Papadom 2


Starring : Afdlin Shauki, Liyana Jasmay, Khir Rahman, Vanidah Imran, Scha Al-Yahya, Chelsia Ng, Hans Isaac, Pete Teo

Director : Afdlin Shauki

Release Date : 12 Dec 2013

Afdlin Shauki returns to form with Papadom 2, a sequel that’s even better than the original.

IT’S hard being a fan of Afdlin Shauki (in his film director capacity) in the last few years.

Afdlin, the comedian and actor, is still at the top of his game but after a series of creatively disappointing films like Misteri Jalan Lama, Berani Punya Budak and Pontianak vs Orang Minyak, even a diehard fan like yours truly has started to get a bit jaded whenever a new Afdlin film rolls into town.

Not being that huge a fan of his hit film Papadom in 2009 – which not only scored RM3.4mil at the local box-office but also won big at the 22nd Festival Filem Malaysia – I didn’t have high hopes at all when news trickled in that a sequel was coming.

I’m glad I’ve been proven wrong.

In Papadam 2, the Afdlin Shauki that we all fell in love with, especially with his early efforts like Buli and Baik Punya Cilok, has more or less returned.

That unique (and fluid) combination of absurdist comedy and warmth, which made those films special is undoubtedly back this time around.

To anyone not familiar with the world of the Papadom films, they tell the story of single dad Saadom (Afdlin), who blames himself for the death of his wife Munirah (Noorkhiriah) and raises his daughter Mia Sara (Liyana Jasmay) with so much love that it borders on obsession.

Papadom saw Mia moving from Penang to Kuala Lumpur to attend college, which resulted in chronic separation issues for Saadom.

Papadom 2 sees Saadom dealing with things much better, with the able support of his close friend and business partner Alan (Pete Teo, ramping up the comedy with his priceless facial expressions).

But those chronic separation issues return with a vengeance when Saadom accidentally finds out that Mia is getting married to her mystery boyfriend.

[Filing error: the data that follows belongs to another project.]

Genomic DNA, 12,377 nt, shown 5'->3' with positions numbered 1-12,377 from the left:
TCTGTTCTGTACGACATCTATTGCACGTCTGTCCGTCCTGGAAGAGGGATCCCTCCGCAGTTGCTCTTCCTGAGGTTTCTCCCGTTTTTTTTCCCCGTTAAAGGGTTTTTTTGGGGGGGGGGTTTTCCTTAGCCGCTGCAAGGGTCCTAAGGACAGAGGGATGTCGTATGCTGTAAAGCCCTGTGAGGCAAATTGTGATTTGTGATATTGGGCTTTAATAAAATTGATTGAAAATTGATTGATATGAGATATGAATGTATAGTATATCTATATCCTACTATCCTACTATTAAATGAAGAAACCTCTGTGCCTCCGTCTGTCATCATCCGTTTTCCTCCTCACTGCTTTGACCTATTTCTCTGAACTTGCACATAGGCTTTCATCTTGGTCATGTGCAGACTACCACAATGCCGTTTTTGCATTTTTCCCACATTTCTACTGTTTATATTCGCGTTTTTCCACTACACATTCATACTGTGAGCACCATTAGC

Director Afdlin cleverly conceals the identity of this boyfriend, even going so far as to hilariously put a chipmunk voice effect whenever Mia has a phone conversation with him.

More comic turns abound when Saadom decides to make a surprise visit to Kuala Lumpur to find out who the mystery boyfriend is – under the pretense of surprising Mia for her birthday.

Mia, who was a mass communications student in Papadom, is now a first assistant director on a film set.

The film mines even more comic gold in the form of artsy fartsy film director Jay Rahman, played with enviable comic aplomb by Khir Rahman.

Elsewhere, walking peacock/leading character Fazz Fiuriuz (geddit?) – played by Riezman Khuzaimi – is a blast to watch.

On screen, Riezman is in his element. He is visibly enjoying playing the role of a self-absorbed film star.

Adding to the trio of possible candidates for that mystery boyfriend is cameraman Qib, also very ably played by Hans Isaac.

The ping-pong effect of mysterious boyfriends running about – with their slapstick antics and spot-on punchlines – gives this film that added bite.

Such delicious comic riches are also wonderfully balanced by the lovely and touching subplot involving Saadom’s feelings for Professor Balqis (Vanidah Imran), who used to teach Mia in university.

Adding a bit of melodrama to this subplot is the fact that Saadom seems to be suffering from a terminal illness.

The poignancy that comes from whether he’ll get to see Mia married and whether he’ll ever be brave enough to open his heart to Professor Balqis will leave many in the cinema with a lump in their throat.

Unlike the first film, Papadom 2 manages the balance between absurd hilarity and gooey sentimentality and this is what makes this film such a delight. One particularly huge difference is the ease in which viewers will accept the “ghost” of Saadom’s dead wife Munirah, which “appears” in his imagination whenever he needs a talking to or simply can’t seem to see what the right choice is.

It’s the kind of surreal device that just felt too jarring in the first film, but somehow it works here because the right kind of tone is struck.

And, unlike the aforementioned Afdlin misfires which also tried to shoot for the same kind of effect, this one just plain works.

Welcome back, Afdlin!

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Papadom 2

   

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